Presentation competence increased without a difference between VR and face-to-face.

Students’ presentation competence increased without a difference between VR and face-to-face.

Proud to be co-authors on an article published in one of the leading journals “Computers & Education”.

Together with an excellent team, we researched the impact of giving feedback in VR compared to face-2-face feedback.

The research shows that presentation competence increased without a difference between face-2-face feedback and VR. Also the feedback in VR was perceived as detailed.

The VR environment let the students experience a classroom setting where they had to present. During their presentation all kind of measurements where being conducted. Measurements on voice, posture etc. These measurements provided the input for giving the feedback in graphs and explanation.

Meanwhile we face teacher shortages in the Netherlands. Using effective learning technologies, can teacher shortage be reduced?

Read the entire article

HIGHLIGHTS

Students’ presentation competence increased without a difference between VR and face-to-face.

Students who presented in virtual reality perceived the feedback as detailed.

Students who presented face-to-face perceived the feedback as constructive.

Scientific research to practical use

Together with the PhD-researcher Stan van Ginkel CoVince embedded all knowledge & insights into a product accessible for education and training. Combining theory, (simulated) practice and many different measurements with (real time) feedback.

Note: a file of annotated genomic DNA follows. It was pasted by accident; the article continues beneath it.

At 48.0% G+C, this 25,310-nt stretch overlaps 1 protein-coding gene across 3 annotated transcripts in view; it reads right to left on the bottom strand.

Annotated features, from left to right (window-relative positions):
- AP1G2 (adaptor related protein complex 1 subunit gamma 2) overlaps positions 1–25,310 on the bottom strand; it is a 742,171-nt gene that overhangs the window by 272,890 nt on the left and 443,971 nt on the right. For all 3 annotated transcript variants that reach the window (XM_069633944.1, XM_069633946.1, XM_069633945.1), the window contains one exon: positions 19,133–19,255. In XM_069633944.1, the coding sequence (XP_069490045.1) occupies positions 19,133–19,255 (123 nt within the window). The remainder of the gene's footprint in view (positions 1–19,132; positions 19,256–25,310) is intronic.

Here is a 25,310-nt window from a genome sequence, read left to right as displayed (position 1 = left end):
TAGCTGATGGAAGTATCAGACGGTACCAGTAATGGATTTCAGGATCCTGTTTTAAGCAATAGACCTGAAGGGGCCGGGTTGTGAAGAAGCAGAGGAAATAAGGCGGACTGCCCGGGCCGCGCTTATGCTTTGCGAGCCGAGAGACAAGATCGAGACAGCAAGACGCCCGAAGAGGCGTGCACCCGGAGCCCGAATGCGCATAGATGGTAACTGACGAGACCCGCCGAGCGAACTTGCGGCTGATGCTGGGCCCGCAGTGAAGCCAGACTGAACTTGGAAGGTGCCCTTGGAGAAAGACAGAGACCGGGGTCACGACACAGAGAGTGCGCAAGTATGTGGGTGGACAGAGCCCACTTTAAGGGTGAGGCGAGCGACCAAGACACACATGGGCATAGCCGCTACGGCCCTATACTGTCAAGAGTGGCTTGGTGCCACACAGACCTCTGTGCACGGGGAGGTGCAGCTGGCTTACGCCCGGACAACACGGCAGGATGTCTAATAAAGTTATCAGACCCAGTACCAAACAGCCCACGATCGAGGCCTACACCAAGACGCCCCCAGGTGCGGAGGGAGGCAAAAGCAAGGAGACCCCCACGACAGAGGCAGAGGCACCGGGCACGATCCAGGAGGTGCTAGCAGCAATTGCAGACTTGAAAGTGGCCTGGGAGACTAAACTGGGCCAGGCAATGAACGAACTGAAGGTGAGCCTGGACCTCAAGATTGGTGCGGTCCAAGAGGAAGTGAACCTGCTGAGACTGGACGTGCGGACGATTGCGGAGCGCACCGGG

The training can be downloaded on your smartphone (IOS, Android) and you can start right away! It includes feedback in VR and in all kinds of other adventurous learning experiences.

PS. This training is available in Dutch. Interested in the English version? Contact us

 

VR learning: positive effects on performance, emotion and engagement

 
 

Interesting research: “Participants in the traditional and VR conditions had improved overall performance (i.e. learning, including knowledge acquisition and understanding) compared to those in the video condition. Participants in the VR condition also showed better performance for ‘remembering’ than those in the traditional and the video conditions. Emotion self-ratings before and after the learning phase showed an increase in positive emotions and a decrease in negative emotions for the VR condition. Conversely there was a decrease in positive emotions in both the traditional and video conditions. The Web-based learning tools evaluation scale also found that participants in the VR condition reported higher engagement than those in the other conditions. Overall, VR displayed an improved learning experience when compared to traditional and video learning methods.”

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360 video, 2x more recall

 
 
 
New research claims 2 times recall, when using 360.
“Our study aimed to assess the immersive qualities of VR not only upon application but -more importantly- during the retrieval of the virtual experiences subsequent to a VR session. We presented participants with either a 360° VR or a 2D video of a motorcycle ride followed by an unannounced recognition memory task 48 h later. Increased retrieval success and delayed reaction times in the VR group indicate that immersive VR experiences become part of an extensive autobiographical associative network, whereas the conventional video experience remains an isolated episodic event.”

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